Surrounded by spectacular scenery, the aincient market town of Kirkby Stephen in the Upper Eden Valley enjoys an enviable position between the Yorkshire Dales and Lake District National Parks and makes an ideal base for exploring the local area and further afield.
A traditional market town of historic buildings, cobbled yards, interesting shops and places to eat. Kirkby Stephen was first granted a market charter in 1353 and to this day the market has survived which is held each Monday.
The most prominent feature of the Market Square is the old Cloisters which form the entrance to St. Stephens Church, locally known as the Cathedral of the Dales which houses many ancient monuments, one being the eighth century Loki Stone, a chained figure that depicts the Norse God Loki who plays a part in Scandinavian Mythology.
The famous Settle to Calisle line passes by Kirkby Stephen, the station is about one mile from the town itself, trains run from Leeds to Carlisle stopping at stations along the way. It is famous for its stunning route that cuts through the beautiful scenery of the Yorkshire Dales, over the 24 arches of the Ribblehead Viaduct, through the Blea Moor tunnel, before scaling the heights of Ais Gill in the Mallerstang Valley. It is rightly considered to be a masterpiece of Victorian engineering that crosses some of the most challenging terrain of northern England.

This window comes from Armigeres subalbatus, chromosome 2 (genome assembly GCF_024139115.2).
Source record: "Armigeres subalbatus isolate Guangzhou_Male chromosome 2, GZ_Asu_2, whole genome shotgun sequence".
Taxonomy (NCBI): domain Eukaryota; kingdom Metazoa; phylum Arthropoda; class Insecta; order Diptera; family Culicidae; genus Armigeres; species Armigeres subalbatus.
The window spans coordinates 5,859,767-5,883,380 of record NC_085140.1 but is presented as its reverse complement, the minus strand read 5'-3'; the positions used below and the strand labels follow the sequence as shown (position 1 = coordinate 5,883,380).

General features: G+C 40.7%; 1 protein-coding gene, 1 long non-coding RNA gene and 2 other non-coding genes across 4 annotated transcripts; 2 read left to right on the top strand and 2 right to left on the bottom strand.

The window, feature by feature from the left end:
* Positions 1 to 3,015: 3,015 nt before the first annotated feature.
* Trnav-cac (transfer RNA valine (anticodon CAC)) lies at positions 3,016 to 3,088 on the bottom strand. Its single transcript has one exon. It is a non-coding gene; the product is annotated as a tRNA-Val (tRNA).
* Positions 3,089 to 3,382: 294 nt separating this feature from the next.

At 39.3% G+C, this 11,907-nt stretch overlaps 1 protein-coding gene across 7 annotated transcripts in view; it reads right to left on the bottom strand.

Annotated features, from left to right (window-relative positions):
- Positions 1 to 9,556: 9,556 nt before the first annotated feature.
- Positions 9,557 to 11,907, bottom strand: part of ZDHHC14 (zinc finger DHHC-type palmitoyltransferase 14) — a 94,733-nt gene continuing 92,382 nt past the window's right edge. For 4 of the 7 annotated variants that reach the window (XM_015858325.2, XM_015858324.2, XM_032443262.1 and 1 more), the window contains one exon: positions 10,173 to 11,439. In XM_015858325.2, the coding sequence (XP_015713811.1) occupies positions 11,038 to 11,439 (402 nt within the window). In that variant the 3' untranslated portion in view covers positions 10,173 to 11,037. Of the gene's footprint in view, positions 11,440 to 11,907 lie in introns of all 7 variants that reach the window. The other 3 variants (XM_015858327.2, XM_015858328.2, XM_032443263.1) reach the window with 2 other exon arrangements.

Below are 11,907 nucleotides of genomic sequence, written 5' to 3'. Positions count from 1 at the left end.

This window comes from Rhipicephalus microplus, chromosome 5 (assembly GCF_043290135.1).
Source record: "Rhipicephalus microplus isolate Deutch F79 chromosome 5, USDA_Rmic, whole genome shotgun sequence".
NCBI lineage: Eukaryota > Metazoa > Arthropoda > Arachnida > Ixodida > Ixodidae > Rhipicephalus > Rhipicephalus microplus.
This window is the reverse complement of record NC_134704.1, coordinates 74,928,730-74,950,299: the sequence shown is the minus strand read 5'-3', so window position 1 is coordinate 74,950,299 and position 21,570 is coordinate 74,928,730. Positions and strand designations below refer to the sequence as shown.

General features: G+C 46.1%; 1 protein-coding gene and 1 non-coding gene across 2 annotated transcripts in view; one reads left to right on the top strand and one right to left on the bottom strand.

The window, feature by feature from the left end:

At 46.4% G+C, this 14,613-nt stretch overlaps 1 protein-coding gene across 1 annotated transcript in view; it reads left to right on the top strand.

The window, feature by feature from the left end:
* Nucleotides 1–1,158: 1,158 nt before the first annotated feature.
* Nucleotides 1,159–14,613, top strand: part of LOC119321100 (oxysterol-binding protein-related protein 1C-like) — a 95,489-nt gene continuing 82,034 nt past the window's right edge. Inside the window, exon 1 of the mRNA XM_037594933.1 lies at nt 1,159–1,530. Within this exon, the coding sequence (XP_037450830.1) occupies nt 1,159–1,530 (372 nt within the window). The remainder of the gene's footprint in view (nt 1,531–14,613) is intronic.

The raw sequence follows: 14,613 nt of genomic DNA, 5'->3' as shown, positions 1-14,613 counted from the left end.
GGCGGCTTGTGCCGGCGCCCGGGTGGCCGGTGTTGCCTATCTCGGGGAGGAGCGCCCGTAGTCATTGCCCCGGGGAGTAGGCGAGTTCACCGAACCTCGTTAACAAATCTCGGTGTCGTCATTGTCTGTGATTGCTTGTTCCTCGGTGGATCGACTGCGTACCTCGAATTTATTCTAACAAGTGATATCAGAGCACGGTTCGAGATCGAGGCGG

The Kirkby Stephen East Heritage Centre is owned by the Stainmore Railway Company which is run by volunteers and was formerly the South Durham and Lancashire Union Railway. The old station building has been restored to its former glory, a section of track has been re-laid and rolling stock, steam engines and locomotives nave been acquired for restoration. The Heritage Centre is open to the public at weekends and has a small museum, buffet car and shop.
Kirkby Stephen has an excellent range of Shops, Pubs, Restaurants and Cafes. The nearby Villages of Ravonstonedale, Nateby and Winton also have Pubs serving good food.
Cumbria Classic Coaches runs excursions throughout the summer on their classic buses to Kendal on Mondays and Thursdays, Hawes on Tuesdays via the scenic Mallerstang Valley and stopping at the Hawes Creamery home of Wensleydale Cheese, then time for lunch and a look around the market and charming shops of Hawes. On Wednesdays the excursion goes to Barnard Castle via Middleton in Teesdale this trip also coincides with market day. Have a leisurely look round the shops or a visit to the magnificent Castle. English bus pass holders go free.